AOL has confirmed that its browser, Netscape Navigator, will no longer be supported after 1 March 2008.

When the Internet took off, Navigator was the browser of choice used by more than 90% of people online.

But since the mid-1990s, its market share has slipped to just 0.6% losing out to other browsers such as Microsoft's Internet Explorer and Firefox.

AOL is now urging Netscape Navigator fans to upgrade their browser to either Firefox or Flock, which both share its underlying technologies.

Netscape was created by Marc Andreessen who as a student had co-authored Mosaic, the first popular web browser.

His company - Netscape Communications Corporation - released the first version of the browser in 1994.

The impact of the browser was immediate, Shawn Hardin, President and CEO of Flock told BBC News. He said that Netscape played an important role in making the Internet "a relevant mass market phenomenon".

"Netscape had a critical role in taking all of these zeros and ones - this very academic and technical environment - and giving it a graphical user interface where an average person could come online and consume information", he continued.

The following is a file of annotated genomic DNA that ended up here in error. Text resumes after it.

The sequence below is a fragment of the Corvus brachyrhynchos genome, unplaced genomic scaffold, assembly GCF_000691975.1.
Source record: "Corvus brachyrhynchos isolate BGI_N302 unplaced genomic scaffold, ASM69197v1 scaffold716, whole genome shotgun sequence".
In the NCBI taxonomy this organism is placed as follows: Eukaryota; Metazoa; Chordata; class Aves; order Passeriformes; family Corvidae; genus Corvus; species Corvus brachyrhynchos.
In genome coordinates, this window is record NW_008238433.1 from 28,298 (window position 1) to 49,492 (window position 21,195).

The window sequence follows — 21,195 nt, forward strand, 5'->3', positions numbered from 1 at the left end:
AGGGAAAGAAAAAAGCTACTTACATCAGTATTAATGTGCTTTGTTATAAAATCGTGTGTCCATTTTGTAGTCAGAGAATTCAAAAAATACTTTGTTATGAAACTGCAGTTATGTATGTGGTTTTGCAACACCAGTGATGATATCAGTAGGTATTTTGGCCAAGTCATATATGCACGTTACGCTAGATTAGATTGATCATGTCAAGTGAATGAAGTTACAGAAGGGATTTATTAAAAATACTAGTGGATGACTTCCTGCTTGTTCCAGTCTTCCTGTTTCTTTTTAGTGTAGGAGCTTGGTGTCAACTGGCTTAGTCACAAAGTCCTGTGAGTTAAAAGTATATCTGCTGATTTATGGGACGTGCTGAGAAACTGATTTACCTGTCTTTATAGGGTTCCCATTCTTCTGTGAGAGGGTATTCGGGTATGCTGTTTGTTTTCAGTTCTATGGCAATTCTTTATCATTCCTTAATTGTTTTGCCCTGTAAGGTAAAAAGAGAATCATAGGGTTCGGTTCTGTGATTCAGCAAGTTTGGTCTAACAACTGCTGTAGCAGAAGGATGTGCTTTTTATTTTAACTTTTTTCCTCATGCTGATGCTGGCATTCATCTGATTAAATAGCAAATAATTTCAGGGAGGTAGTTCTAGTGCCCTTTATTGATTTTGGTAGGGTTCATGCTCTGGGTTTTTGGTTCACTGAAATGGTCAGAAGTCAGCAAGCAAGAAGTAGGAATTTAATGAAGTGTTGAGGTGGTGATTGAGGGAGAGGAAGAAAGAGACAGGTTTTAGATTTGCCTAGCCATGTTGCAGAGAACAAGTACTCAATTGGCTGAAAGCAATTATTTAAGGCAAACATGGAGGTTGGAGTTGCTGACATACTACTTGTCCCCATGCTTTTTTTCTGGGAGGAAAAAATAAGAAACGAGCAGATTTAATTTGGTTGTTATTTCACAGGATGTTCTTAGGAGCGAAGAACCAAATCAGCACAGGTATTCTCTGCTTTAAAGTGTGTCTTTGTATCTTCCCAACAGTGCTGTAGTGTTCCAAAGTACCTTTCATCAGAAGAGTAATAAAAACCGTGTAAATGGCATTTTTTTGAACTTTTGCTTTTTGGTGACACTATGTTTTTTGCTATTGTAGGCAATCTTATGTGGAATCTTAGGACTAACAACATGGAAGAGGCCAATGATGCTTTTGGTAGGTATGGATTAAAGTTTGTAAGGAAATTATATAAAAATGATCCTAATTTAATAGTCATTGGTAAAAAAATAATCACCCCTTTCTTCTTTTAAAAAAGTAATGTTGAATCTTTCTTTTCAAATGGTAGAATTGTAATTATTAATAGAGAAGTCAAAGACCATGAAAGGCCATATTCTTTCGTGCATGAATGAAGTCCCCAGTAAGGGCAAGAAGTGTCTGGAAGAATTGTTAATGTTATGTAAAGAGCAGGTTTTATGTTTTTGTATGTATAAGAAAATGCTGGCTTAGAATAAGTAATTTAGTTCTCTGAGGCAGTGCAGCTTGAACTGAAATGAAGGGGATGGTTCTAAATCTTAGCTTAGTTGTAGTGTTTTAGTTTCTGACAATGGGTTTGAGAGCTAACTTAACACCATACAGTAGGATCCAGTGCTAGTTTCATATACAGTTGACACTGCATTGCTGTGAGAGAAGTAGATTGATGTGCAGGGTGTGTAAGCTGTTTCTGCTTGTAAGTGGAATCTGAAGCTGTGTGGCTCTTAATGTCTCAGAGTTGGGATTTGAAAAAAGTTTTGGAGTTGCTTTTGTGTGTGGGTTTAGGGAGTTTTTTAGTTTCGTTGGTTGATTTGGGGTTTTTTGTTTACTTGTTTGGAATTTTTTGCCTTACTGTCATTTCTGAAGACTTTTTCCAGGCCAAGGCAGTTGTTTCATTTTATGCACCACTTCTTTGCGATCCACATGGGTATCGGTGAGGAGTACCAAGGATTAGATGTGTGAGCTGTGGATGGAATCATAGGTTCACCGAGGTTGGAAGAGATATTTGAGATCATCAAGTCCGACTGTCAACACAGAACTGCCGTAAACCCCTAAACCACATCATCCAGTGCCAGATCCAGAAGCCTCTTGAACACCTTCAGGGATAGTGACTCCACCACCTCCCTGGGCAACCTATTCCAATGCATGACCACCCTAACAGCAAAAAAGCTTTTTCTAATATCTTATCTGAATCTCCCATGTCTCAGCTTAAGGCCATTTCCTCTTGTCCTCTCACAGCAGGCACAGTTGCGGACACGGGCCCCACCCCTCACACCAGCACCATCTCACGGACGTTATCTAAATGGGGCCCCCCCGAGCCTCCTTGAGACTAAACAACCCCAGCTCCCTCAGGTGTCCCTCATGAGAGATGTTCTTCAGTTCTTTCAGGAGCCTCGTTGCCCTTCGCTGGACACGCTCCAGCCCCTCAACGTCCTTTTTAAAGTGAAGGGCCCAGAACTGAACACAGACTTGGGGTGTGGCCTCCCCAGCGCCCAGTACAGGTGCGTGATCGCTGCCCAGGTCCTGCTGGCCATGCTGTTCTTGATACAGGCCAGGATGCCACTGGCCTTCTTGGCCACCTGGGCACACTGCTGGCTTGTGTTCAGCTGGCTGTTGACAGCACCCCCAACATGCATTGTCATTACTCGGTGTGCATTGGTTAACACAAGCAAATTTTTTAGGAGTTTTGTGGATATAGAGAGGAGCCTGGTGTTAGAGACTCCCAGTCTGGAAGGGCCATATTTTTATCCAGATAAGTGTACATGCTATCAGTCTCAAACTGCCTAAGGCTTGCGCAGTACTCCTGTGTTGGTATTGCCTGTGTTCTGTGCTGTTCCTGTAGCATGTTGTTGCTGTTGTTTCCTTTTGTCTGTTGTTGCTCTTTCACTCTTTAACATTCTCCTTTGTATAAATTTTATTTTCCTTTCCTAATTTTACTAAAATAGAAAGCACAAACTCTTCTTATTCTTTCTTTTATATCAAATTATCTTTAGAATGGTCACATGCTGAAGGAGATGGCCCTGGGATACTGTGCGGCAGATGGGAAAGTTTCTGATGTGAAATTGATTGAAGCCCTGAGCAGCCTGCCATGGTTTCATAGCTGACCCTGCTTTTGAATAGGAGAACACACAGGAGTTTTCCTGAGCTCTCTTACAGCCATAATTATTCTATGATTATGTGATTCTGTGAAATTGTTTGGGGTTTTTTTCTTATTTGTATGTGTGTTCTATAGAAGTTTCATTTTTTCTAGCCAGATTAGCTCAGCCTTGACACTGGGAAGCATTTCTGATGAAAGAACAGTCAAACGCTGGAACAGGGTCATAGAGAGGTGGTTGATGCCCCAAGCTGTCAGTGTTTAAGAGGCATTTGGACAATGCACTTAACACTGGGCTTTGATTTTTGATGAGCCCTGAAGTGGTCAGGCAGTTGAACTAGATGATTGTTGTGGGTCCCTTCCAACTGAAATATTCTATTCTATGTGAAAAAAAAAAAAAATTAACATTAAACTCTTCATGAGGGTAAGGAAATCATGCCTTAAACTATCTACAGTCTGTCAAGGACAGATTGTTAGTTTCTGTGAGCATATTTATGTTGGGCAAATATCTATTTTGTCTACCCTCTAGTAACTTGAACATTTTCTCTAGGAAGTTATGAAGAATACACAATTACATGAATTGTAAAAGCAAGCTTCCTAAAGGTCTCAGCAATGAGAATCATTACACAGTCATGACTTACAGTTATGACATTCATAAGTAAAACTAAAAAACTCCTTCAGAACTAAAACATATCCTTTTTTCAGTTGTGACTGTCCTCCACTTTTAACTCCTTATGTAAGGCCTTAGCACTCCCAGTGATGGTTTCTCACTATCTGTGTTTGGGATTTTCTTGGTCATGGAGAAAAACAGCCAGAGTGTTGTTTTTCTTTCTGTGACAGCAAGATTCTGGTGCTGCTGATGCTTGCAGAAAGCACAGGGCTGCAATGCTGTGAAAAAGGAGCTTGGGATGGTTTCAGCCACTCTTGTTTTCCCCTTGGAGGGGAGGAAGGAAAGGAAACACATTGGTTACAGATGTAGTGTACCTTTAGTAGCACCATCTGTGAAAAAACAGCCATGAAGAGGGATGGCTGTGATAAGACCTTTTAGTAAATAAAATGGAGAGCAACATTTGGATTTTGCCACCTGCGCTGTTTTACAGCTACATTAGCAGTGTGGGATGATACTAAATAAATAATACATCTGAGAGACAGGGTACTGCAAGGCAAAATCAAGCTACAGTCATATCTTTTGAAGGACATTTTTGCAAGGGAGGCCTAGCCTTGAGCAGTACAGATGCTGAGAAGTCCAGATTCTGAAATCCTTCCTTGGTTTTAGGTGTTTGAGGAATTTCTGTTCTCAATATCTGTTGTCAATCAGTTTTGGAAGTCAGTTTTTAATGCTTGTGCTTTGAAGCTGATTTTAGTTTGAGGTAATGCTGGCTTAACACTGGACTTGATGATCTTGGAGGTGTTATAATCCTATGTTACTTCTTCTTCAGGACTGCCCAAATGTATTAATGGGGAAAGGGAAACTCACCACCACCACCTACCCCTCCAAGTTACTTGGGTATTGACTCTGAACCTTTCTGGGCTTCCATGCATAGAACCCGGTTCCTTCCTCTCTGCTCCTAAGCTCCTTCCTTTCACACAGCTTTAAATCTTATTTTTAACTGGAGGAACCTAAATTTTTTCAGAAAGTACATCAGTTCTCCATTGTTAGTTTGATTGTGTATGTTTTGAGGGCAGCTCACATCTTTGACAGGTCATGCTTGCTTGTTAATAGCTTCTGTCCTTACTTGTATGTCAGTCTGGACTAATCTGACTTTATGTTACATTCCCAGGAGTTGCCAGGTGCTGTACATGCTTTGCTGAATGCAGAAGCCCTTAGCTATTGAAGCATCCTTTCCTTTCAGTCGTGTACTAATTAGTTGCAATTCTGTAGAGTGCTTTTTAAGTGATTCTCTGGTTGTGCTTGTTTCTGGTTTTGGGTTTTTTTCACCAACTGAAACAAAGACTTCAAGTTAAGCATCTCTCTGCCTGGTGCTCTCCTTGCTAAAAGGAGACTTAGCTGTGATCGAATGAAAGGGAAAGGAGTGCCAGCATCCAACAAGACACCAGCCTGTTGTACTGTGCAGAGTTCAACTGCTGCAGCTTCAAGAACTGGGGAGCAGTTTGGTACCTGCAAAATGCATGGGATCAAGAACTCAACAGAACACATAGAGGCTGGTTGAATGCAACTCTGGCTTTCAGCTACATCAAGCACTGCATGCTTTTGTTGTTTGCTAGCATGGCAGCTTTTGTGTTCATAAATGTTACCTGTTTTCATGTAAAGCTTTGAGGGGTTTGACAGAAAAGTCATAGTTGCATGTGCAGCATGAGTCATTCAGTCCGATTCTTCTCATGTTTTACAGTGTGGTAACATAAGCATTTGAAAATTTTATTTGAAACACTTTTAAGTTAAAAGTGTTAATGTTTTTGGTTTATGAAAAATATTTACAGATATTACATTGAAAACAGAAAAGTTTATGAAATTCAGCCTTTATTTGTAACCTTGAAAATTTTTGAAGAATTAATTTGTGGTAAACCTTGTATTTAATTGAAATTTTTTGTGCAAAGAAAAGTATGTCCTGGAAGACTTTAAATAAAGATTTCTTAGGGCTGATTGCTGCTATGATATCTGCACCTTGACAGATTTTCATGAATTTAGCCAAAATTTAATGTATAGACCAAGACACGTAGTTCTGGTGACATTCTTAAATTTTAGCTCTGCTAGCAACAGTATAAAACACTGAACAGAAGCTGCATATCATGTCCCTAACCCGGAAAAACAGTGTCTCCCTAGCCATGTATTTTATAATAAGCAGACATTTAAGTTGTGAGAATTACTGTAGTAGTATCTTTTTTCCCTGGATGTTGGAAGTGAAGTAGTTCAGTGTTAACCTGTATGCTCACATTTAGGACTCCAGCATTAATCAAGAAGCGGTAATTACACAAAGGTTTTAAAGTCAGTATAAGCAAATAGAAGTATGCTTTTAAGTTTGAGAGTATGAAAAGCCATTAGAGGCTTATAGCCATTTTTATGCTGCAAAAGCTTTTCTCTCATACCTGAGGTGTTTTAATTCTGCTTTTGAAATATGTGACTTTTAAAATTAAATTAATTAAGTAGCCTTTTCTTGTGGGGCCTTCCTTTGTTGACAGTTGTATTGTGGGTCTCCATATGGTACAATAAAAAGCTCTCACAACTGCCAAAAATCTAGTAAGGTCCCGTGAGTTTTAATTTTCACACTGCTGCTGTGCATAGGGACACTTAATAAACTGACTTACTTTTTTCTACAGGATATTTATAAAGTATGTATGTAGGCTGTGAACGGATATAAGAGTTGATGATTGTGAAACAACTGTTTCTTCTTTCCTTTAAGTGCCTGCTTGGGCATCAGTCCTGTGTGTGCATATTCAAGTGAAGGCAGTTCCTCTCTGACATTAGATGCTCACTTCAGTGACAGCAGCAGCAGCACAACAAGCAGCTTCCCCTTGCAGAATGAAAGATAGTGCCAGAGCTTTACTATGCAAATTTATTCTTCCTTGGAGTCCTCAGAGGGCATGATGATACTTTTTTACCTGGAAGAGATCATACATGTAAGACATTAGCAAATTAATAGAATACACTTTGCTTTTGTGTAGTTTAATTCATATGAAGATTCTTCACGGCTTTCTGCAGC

"During its halcyon days it really felt like the internet and Netscape were really the same thing", he added.

It was not Flock or Firefox, though, that has driven the final nail in Navigator's coffin but, unsurprisingly, Microsoft's Internet Explorer, which now dominates the market.

"While internal groups within AOL have invested a great deal of time and energy in attempting to revive Netscape Navigator, these efforts have not been successful in gaining market share from Microsoft's Internet Explorer", said Tom Drapeau on the Netscape blog last year, when the demise of the browser was first announced.

However, Firefox is gaining fans, and already has a 28% market share in Europe.

Interestingly, it is tied to Netscape Navigator as Firefox is the brainchild of the Mozilla foundation, which was itself set up by Netscape staff made redundant in 2003.

Flock describes itself as "the social web browser" and allows people to see feeds from community websites, such as Flickr and Facebook, and post to blogs without having to navigate to the page, explains the BBC.